Prefabrication/Modularization—It’s Not Just for MEP Anymore written by Tim Wies

Prefabrication and Modularization have been two of the hottest topics and catchphrases in the construction industry over the past couple of years. For several years now, the MEP trade contractors have been prefabricating and modularizing large amounts of their scope of work in their shops for just-in-time delivery to the job sites for final installation. It seems that many feel this is a newer concept, especially in relation to the Interior/Exterior Finish Systems Trade Contractors (fancy name for Drywall Contractors). Please humor me as I give a little history lesson and then set out a vision for the future.

Showing my age, when I got into the industry as a pup in the late ‘70s and early ‘80s, exterior wall prefabrication/panelization was the rage on construction sites. Some panels were load-bearing metal stud panels, some were bypass sheathed or unsheathed metal stud panels, and some were completely finished metal stud framed wall panels. While at Wies Drywall at that time, I was involved in the field with panelizing and installing the exposed aggregate cement board panels on the Westport Sheraton tower, the smooth cement/polymer board panels on the Craigshire office building in the Westport area, as well as numerous metal stud-only “ribbon panels” between ribbon windows in the two and three story office buildings in the Westport area. Other drywall companies in the St. Louis marketplace also were involved in panelization in some form at that time. From the mid to late ‘80s to the mid ‘90s panelization totally went out of vogue. What were the causes of the rapid rise and fall of panelization at that point? The rise can be attributed to the 15%-18% interest rates and hyperinflation in the late ‘70s and early ‘80s. Owners were open to any ideas on how to get their buildings built faster – enter prefabrication Version 1. Once interest rates went down and stabilized, the country was still in a recessionary period, so low price was king and panelizing contractors found out it was not cheaper to panelize, just quicker, so the industry reverted back to stick framing as it was more cost-effective and had little upfront detailed engineering required. Prefabrication Version 2 started around the mid to late ‘90s. Grau Contracting prefabricated numerous exterior and interior wall panels on a large project at Fort Leonard Wood, and followed it with finished exterior wall panels and prefabricated interior walls and soffits at the Mills Mall. Prefabrication became a hot topic; the cause was shortage of manpower at that time and hyper aggressive schedules. Once again prefabrication fell out of favor due to increased manpower availability and lack of cost-savings for contractors or owners. Fast-forward to today – what is driving the demand for prefabrication? What has changed since Prefab Versions 1 and 2? What have we learned? And will it become the norm this time?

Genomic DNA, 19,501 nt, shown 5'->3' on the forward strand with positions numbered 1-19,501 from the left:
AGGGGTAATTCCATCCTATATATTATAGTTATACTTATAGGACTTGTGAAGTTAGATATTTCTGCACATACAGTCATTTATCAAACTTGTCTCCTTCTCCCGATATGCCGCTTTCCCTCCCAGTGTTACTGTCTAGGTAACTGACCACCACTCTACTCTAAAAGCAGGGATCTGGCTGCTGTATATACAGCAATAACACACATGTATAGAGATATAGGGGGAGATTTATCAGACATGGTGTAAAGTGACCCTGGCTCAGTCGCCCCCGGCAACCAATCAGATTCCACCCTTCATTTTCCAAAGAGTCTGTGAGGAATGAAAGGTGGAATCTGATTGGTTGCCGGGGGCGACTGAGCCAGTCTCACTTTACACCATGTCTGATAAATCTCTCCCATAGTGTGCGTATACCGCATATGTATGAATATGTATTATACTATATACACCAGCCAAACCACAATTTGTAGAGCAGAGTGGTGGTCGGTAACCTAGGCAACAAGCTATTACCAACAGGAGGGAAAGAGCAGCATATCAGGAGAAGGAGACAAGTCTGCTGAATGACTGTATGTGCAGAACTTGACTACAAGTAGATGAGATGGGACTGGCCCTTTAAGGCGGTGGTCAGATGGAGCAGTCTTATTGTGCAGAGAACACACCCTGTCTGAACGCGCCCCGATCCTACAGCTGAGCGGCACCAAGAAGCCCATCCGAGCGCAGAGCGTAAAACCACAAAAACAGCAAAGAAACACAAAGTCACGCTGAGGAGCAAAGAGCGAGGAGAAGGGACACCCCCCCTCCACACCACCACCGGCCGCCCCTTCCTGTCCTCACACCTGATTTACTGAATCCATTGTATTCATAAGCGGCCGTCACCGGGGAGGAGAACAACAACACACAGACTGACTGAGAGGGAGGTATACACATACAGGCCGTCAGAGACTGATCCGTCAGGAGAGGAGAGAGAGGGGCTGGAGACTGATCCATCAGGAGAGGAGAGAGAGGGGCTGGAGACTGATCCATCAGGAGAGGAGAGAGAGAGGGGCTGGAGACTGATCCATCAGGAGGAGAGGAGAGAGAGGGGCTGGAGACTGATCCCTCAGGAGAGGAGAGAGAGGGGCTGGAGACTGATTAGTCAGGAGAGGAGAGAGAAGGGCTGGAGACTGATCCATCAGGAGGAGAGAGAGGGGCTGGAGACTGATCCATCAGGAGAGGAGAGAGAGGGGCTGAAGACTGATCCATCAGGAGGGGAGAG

What we have learned over the years is that not every project is right for panelization.

Today’s demand is due to numerous influences, first on most folks’ minds is the aging and shrinking construction workforce. This manpower issue is compounded by evermore complex construction projects with extremely aggressive schedules being supervised by a less experienced site management team. Complex projects require an extremely skilled workforce which we are fortunate to have here in St. Louis, but that is not the case in a large percentage of the country. Aggressive schedules take a toll on trade contractors in several ways. In a lot of instances, the trade contractor’s manpower graph looks more like an inverted backwards checkmark in lieu of the age-old standard bell curve. This high spike in manpower followed by a “drop-off-the-table” manpower situation at the end of the project, in conjunction with a shrinking workforce, creates scheduling nightmares for trade contractors, especially ones who are typically expected to push the project schedule. Aggressive schedules also require all trades to be working on all areas of the project, all of the time, and at the same time. This would be a challenge even for a grizzled veteran general superintendent to be the conductor of this orchestra – think about the “sound of the music from the orchestra” led by less seasoned superintendents.